make everything Better. The kind of science that brought us the many miracles of Dow Chemical, and the astonishing fantasy that we could make everything we needed out of plastic while we conquered nature by killing its so-called undesirable parts.
As you immerse yourself in the dark, enchanting worlds of Carrie Lederer’s paintings and sculpture, gravity gives way. It is difficult to tell if you are peering down into layers of tangled growth on a mossy forest floor; ahead, at floating flora and fauna in shadowy, green-tinted water; or up, at nebulae and constellations. The view could also be through a microscope, examining the millions of tiny creatures that populate every surface of the living environment. As the artist observes: “A single square foot of plant life can offer as much content as the huge night sky.”
Inspired in part by the garden that lies between her house and studio, Lederer has developed an exquisitely detailed vocabulary of forms with which she creates a chaotic, profoundly modern view of nature, showcased in a ten-year survey, Wondrous Strange.
Garden paintings have a long history; in the 18th century, idyllic vistas actually served as the source of inspiration for the style of landscape design characterized by idealized, picturesque views of vast lawns punctuated with strategically placed swaths of shrubbery and “ruins”. Such gardens (and paintings) were meant to offer the illusion of attractive wildness, while man-made elements generated both a sense of scale and a reassuring presence.
In contrast, the world into which Lederer plunges viewers is radically unpeopled. It is the inconceivably complex, micro/macro world beyond the seen, represented by a tangle of meticulously painted forms that echo each other even as they assert uniqueness. Like snowflakes or DNA, these forms are fractals—a kind of mesmerizing geometric pattern that can repeat itself at wildly varying scales, from mountain ranges and river systems to microscopic crystals. In Lederer’s compositions, layers of these shapes recede into darkness until we can’t see where they end. Land of Bird II’sfloating blue clusters of seedy forms seem to glow with some kind of fantastic bioluminescence, invoking not only the facts of science, but the mysterious fictional world of fairyland alluded to by William Singer Sargent’s Carnation, Lily, Lily, Rose (1885–6), a twilit garden featuring a duo of little girls holding glowing lanterns, or—more ominously—the forest surrounding Pre-Raphaelite painter John Everett Millais’ dark stream cradling a dead Ophelia.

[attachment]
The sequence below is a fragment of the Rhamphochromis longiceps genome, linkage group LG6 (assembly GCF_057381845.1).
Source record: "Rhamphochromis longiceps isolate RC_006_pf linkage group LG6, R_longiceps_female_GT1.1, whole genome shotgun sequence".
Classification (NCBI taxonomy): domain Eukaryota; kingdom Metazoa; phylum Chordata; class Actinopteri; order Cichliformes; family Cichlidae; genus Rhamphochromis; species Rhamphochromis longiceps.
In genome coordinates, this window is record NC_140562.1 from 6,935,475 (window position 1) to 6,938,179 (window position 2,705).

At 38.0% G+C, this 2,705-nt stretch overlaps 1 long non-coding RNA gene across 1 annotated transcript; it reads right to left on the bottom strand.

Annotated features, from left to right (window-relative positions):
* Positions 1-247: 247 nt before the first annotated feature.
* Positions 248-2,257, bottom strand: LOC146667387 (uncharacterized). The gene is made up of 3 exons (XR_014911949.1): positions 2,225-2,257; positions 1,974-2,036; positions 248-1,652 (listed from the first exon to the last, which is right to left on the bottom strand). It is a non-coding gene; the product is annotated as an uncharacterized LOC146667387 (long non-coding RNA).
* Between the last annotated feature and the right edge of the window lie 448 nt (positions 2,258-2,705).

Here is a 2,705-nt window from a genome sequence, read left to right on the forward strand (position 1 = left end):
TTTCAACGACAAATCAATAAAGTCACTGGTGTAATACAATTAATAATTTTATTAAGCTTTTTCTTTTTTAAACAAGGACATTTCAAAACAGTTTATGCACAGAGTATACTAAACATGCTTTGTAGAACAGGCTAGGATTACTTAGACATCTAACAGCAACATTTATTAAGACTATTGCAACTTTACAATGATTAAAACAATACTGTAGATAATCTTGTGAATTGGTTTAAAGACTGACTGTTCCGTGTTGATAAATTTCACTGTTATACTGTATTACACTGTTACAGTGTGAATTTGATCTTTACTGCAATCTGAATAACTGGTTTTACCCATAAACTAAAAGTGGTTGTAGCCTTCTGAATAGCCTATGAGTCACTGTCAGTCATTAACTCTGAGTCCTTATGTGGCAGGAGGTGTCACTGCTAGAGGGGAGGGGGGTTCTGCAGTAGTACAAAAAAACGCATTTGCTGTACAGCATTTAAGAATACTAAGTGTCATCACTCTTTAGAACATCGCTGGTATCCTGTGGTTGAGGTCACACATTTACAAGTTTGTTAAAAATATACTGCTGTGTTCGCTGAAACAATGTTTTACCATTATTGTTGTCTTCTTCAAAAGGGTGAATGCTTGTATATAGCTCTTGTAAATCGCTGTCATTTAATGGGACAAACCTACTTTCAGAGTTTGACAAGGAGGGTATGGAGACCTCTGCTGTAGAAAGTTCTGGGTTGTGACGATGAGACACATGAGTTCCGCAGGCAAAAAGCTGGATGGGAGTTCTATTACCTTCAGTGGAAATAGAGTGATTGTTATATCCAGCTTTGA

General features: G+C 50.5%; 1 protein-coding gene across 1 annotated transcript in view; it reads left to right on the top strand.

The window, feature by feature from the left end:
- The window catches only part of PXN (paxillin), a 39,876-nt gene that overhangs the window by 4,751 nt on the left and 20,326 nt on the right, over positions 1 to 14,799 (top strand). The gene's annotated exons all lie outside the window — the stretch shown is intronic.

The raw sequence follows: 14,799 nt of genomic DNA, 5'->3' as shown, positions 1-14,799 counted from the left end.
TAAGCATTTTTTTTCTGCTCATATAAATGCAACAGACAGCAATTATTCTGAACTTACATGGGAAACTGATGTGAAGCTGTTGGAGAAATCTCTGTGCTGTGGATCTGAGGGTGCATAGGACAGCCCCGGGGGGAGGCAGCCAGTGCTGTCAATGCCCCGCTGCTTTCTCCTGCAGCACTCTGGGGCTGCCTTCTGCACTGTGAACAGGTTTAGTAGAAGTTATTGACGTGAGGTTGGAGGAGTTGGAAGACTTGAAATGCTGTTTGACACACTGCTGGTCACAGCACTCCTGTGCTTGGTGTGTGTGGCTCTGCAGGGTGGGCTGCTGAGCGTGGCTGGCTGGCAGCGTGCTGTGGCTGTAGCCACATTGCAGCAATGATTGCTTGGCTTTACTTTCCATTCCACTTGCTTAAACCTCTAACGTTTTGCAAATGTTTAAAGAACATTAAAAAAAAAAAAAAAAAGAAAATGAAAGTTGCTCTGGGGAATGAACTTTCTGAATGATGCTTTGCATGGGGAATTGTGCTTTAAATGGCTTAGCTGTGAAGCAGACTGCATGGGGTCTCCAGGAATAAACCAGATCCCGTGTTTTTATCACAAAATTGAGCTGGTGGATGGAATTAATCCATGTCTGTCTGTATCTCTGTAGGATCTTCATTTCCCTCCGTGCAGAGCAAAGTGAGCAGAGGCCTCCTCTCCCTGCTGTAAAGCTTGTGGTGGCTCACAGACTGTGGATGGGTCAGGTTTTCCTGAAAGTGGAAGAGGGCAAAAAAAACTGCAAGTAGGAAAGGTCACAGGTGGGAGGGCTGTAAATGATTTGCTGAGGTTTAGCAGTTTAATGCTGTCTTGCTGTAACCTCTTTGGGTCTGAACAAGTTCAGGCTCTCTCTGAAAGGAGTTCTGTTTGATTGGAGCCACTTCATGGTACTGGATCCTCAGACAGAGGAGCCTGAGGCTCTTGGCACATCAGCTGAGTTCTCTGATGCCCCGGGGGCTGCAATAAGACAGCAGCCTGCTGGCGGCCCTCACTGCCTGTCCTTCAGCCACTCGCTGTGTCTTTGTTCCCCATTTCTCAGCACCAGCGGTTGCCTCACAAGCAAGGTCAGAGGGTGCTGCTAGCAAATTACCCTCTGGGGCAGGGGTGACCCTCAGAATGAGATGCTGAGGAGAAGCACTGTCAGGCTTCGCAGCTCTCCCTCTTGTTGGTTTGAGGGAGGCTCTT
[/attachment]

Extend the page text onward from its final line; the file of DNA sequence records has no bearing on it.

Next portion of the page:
In a way, the images and objects presented in Wondrous Strange are like a manifesto for the reunification of science and magic, reminding us that we live in a world in which chaos theory, the very existence of the human micro-biome, and improbably oxygenated comets daily demonstrate that our insistence on the difference between the rational and the irreconcilable might need to be put aside. In the 1950s and 1960s of Lederer’s childhood, science functioned as a kind of quasi-religion, enjoying a prominence in daily life and public education that is hard to conceive of today. But it was a science that had all the answers– that would
Those days are long gone. Still, Lederer’s work reminds us that wonder might yet save us, as it describes a teeming biosphere in which everything and everyone lives in a state of profound interdependence. The sculptural works included here seem to represent a kind of ordering of this beautiful chaos—a simplification and stylization of its forms. Spheres and smooth rocks meticulously painted with patterns are joined together into larger accumulations; some, like The Shape of Nature (2006-2015) suggest cheerful, playful museum dioramas. In contrast, a painting like Portal (2014) seems to offer transport into an enchanted hideout from modern life– not the Zen kind of retreat space, consisting of a few rocks and raked gravel, but an uncontrollable, exuberant, constantly changing place full of more kinds of life than you can shake a stick at. After all, as Fritjof Capra, in The Tao of Physics, once observed, “Mystics understand the roots of the Tao but not its branches; scientists understand its branches but not its roots. Science does not need mysticism and mysticism does not need science; but man needs both.”
Carrie Lederer: “Wondrous Strange, painting, sculpture and installation, 2005-2015” @ Diablo Valley College Art Gallery through November 25, 2015.
About the Author:
Maria Porges is an artist and writer who lives and works in Oakland. For over two decades, her critical writing has appeared in many publications, including Artforum, Art in America, Sculpture, American Craft, Glass, the New York Times Book Review and many other publications. The author of more than 85 exhibition catalog essays, she presently serves as an associate professor at California College of the Arts.